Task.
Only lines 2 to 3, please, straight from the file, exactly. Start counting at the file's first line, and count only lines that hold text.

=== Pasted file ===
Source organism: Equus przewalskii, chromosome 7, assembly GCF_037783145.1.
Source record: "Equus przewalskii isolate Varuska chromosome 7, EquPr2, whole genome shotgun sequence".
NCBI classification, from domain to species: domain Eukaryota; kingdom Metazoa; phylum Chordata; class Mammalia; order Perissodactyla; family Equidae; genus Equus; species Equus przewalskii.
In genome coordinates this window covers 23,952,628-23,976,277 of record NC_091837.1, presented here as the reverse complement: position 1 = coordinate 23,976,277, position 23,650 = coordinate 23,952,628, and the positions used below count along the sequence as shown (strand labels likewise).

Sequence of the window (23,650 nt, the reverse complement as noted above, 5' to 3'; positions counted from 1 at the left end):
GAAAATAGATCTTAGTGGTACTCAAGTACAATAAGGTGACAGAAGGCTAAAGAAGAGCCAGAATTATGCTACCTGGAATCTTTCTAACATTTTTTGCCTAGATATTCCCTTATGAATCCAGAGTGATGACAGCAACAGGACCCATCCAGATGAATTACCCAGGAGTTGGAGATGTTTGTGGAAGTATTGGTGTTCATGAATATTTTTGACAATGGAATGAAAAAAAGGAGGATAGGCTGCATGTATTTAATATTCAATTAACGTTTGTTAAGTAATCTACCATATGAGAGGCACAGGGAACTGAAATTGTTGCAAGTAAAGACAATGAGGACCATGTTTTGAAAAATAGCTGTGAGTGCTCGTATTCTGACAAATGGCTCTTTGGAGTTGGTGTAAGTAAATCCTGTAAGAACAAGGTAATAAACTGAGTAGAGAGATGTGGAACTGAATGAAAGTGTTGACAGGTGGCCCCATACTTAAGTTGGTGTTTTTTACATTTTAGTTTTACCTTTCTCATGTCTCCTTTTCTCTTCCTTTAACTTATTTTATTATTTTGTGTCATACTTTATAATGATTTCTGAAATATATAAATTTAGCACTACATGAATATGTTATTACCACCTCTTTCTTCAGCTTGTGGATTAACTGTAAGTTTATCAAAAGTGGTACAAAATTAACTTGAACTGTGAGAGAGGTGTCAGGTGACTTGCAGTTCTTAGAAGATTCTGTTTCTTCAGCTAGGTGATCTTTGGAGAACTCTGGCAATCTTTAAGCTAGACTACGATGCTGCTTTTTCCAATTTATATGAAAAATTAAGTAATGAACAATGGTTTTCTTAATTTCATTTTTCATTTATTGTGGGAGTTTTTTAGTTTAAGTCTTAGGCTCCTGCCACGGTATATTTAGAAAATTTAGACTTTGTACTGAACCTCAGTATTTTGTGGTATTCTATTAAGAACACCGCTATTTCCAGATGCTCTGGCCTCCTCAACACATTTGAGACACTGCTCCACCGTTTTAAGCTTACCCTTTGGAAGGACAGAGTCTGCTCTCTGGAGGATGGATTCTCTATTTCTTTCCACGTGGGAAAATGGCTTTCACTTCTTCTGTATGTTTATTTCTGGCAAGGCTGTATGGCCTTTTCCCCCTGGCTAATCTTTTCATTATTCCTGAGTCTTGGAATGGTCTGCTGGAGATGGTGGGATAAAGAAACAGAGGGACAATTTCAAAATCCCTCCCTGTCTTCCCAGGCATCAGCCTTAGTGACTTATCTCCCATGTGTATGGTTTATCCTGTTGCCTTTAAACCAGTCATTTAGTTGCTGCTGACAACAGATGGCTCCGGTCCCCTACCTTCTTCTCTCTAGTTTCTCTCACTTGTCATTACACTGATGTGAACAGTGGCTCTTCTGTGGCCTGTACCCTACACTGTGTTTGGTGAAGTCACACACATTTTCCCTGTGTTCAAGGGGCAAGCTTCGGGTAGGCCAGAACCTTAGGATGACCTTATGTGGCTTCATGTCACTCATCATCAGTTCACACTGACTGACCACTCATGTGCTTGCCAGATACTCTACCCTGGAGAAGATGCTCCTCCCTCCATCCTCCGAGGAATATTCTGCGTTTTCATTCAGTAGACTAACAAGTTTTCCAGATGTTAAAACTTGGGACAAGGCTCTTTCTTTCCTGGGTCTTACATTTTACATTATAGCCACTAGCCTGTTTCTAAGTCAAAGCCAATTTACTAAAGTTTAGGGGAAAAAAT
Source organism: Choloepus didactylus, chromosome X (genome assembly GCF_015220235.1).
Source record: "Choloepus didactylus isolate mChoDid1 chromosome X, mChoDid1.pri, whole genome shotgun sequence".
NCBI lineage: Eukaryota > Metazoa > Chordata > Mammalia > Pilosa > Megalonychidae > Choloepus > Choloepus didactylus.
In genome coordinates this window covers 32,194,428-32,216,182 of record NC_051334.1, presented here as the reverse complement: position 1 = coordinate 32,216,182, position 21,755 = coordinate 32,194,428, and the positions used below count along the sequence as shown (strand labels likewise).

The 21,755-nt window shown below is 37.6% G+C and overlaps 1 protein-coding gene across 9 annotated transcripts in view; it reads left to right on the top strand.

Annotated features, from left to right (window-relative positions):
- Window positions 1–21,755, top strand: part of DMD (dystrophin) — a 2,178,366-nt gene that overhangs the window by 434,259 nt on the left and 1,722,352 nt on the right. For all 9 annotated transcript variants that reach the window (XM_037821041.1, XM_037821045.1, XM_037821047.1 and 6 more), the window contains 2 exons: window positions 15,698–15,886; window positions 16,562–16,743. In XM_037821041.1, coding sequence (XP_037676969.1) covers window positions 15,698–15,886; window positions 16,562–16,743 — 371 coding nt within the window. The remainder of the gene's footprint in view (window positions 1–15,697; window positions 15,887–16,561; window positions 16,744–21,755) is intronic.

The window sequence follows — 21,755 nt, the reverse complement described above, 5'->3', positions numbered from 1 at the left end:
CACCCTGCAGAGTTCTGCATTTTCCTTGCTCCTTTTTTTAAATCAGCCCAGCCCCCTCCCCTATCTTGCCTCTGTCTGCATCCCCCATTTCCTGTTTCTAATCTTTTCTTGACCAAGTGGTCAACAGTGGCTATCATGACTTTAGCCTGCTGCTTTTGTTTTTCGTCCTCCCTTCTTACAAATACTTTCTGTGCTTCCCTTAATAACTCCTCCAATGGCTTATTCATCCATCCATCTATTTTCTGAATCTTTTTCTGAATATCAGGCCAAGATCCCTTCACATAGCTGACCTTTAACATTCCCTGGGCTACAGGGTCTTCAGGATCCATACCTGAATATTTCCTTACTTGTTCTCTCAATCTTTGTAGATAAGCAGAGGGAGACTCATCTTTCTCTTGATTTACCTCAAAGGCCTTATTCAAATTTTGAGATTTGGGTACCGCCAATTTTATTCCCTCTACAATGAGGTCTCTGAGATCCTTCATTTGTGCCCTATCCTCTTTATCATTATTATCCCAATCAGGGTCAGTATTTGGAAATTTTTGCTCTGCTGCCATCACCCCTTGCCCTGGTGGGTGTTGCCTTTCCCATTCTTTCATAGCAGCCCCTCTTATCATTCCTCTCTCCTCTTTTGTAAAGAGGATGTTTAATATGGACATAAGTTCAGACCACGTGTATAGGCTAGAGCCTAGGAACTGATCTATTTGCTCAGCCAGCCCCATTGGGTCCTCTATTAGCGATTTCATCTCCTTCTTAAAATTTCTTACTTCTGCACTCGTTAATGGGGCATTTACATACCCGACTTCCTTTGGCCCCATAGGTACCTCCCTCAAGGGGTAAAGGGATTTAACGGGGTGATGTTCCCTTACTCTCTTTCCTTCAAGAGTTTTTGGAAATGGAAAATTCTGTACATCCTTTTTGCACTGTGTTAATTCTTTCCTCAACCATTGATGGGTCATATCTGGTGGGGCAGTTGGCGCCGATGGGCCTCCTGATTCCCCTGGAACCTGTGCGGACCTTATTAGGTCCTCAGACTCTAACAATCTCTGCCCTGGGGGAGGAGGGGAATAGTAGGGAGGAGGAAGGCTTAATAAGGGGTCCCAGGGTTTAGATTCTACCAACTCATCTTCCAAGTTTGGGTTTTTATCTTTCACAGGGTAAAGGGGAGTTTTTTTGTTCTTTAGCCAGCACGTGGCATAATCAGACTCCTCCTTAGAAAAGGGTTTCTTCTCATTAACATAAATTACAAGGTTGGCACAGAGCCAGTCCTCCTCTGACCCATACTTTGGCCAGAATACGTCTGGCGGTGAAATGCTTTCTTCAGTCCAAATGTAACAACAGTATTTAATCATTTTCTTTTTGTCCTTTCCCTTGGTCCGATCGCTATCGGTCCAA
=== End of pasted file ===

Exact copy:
Source record: "Equus przewalskii isolate Varuska chromosome 7, EquPr2, whole genome shotgun sequence".
NCBI classification, from domain to species: domain Eukaryota; kingdom Metazoa; phylum Chordata; class Mammalia; order Perissodactyla; family Equidae; genus Equus; species Equus przewalskii.